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10 Essential Rituparno Ghosh Movies

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Rituparno Ghosh was an iconic filmmaker and one of the finest auteurs to emerge out of contemporary Bengal. According to film critics, he is the inheritor of the legendary Satyajit Ray’s legacy and through his films, rooted firmly in middle-class values, desires, and aspirations, are highly critical of the interpellations in patriarchal discourses and structures. His films represent his journey as a filmmaker from nurturing a strong feminist sensibility, which later evolved into radical queer politics. Ghosh’s popularity was not only confined to India, he also got international recognition quite early in his career. And this reputation was built with the enthusiasm of the Bengali diaspora. It is believed that when Ray had passed away in 1992 a void was created within the Bengali film industry and the emergence of Ghosh during such a critical period was like a stroke of fresh air that helped in its revival.




Each of his films is unique and shares the director’s approach to storytelling, focusing on the small and intimate rather than the melodramatic or outwardly significant. Seemingly trivial events in the lives of ordinary people are examined, closely and in loving detail, and passion, drama, and significance are found in the characters’ minor, everyday conflicts, and tragedies. Running throughout his films is a powerful sense of the unknowable nature of people and their lives. Everyone has his reasons and we may never know exactly what they are. This sense of the unknowable emphasizes Ghosh’s understanding of the world as profoundly complicated. People are called upon to make choices whose consequences they cannot know. They have to deal not only with their desires but also those of others. Desire is never simple. It is mixed with fear—often the fear of making the wrong choice. His untimely death on the 30th of May 2013 at the age of 49 was a huhe loss to Indian cinema.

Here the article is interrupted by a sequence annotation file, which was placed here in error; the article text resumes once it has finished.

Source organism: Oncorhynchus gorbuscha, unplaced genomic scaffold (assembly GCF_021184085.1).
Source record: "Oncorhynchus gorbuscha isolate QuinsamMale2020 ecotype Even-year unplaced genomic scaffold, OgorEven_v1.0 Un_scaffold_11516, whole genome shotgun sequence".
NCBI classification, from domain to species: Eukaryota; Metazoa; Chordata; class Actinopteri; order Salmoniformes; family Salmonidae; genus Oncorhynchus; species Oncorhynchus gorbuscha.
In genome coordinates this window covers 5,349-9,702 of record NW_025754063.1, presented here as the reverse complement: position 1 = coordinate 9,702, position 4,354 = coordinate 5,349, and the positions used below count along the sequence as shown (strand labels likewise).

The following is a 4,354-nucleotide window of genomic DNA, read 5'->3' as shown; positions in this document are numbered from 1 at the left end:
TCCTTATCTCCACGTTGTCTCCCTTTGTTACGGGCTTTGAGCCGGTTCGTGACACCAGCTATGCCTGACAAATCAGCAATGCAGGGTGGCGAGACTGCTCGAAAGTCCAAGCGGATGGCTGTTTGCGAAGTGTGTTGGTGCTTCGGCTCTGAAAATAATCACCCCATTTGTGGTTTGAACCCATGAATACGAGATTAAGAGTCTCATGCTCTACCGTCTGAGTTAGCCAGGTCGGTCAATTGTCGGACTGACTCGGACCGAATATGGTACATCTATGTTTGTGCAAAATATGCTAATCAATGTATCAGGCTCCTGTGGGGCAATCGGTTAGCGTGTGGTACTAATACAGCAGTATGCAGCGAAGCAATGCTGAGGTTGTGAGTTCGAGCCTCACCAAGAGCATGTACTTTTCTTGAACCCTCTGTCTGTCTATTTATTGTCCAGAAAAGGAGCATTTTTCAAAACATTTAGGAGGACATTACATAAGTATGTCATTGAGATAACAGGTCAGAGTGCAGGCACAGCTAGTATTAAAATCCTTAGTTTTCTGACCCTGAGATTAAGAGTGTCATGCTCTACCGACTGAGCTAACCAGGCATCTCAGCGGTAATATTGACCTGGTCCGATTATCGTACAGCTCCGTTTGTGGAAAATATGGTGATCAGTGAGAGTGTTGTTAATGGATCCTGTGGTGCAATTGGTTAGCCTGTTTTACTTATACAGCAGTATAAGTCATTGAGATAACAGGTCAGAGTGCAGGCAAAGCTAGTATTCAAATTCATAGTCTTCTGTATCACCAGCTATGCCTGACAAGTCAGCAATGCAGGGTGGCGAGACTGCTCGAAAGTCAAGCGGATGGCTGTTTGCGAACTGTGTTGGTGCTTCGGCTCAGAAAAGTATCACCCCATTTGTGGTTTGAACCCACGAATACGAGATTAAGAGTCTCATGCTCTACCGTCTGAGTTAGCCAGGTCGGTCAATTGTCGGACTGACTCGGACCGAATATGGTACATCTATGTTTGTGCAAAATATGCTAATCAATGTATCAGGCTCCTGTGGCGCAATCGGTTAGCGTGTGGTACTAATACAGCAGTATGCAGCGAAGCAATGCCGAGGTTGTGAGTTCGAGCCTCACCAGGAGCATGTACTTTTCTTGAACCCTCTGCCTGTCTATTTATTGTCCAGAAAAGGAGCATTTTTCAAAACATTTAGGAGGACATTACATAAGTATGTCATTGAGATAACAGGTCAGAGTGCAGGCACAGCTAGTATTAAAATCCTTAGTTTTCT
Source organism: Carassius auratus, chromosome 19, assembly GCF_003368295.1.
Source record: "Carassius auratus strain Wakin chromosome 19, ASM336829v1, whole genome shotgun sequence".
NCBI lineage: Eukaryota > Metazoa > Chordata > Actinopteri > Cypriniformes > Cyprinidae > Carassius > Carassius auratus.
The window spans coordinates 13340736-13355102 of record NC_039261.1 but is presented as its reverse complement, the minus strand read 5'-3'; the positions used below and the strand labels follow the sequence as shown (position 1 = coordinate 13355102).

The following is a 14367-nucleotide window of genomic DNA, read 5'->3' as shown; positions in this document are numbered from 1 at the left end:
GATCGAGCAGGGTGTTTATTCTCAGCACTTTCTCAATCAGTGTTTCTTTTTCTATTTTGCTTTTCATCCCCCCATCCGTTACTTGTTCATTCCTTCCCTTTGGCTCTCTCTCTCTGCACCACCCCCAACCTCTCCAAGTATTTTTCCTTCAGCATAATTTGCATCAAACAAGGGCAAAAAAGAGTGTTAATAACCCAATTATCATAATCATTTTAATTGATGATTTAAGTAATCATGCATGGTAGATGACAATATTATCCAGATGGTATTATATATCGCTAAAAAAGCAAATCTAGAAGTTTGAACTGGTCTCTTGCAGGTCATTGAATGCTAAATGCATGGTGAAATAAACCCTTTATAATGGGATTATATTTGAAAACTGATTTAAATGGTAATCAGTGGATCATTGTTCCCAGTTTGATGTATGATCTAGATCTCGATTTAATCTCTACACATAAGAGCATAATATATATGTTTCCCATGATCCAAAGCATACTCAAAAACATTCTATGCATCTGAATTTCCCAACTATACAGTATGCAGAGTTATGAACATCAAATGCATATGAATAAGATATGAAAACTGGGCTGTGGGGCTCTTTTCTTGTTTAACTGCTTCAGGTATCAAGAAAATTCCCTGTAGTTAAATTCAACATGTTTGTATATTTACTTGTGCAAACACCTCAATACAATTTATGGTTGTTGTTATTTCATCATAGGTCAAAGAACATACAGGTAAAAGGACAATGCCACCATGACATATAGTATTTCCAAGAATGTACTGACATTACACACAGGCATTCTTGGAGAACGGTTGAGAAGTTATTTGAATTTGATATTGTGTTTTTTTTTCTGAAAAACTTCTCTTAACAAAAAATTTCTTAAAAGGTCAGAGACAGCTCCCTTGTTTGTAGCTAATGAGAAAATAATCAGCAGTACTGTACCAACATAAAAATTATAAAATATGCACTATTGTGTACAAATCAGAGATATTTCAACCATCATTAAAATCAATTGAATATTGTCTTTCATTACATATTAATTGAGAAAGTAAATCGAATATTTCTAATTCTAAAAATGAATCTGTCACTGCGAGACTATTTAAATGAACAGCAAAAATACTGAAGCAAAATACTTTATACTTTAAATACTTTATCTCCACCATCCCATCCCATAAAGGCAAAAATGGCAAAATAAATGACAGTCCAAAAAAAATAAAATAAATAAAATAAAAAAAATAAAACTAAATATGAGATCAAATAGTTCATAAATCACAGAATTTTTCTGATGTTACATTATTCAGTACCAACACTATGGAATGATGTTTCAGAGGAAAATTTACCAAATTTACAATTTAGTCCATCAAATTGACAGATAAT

Here is a List of 10 Most Essential Rituparno Ghosh Movies For Every Cinephile

1. Hirer Angti (The Diamond Ring, 1992)

Hirer Angti

After directing documentaries for Doordarshan, Rituparno Ghosh went on to direct his first feature film with Hirer Angti (1992), based on a story by noted Bengali author Shirshendu Mukhopadhyay. The milieu of the film captures the jovial ambiance of Durga Puja happening in the spacious house of Ratanlal Babu (Basanta Choudhury). But the joyful moment is thrown into disarray by the arrival of a mysterious individual Gandharva Kumar (Ayan Banerjee), who uses his charm and magical tricks to captivate the two grandchildren of the householder. As the story moves forward the viewers discover that the mysterious individual is has a secret and then one event after the other follows which will disrupt the equilibrium of the family. Produced by Children”s Film Society India (CFSI) and despite being critically acclaimed but failed to get a commercial release.

You Can Watch Hirer Angti on YouTube




2. Unishe April (19th April 1994)

Unishe April

For his second film, Ghosh collaborated with Aparna Sen and Renu Roy to form Spandan Film and produced Unishey April. The narrative traces the moment taken by the protagonist Aditi (Debashree Roy) to come to terms with her mother, Sarojini (Aparna Sen), over the next twenty-four hours. The revelations will make her aware of the bitter truth that Sarojini is not a wrongful person. The entire confrontation occurs on the fateful night when Aditi attempts to end her life after her boyfriend refuses to marry her. Sarojini accidentally discovers the suicide letter and a heart-stirring conversation happens between mother and daughter that results in releasing, and thereby providing relief from, strong and repressed emotions, both of them had bottled up for ages.

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As the viewers are informed that Sarojini did not live up to the societal norms of being a perfect mother but that does not make her an evil and the two alienated soul dissolves the differences between them. The film won the National Award for the Best Film and Best Actress (Debashree Roy) in 1994, and when it hit the screens in the summer of 1995 it was a box office success too. Ghosh’s reputation as a niche filmmaker spread far and wide and he would continue to make films on one interesting subjects after the other, pushing the envelope of his creative and cinematic liberties.




3. Dohon (Crossfire, 1997)

Rituparno Ghosh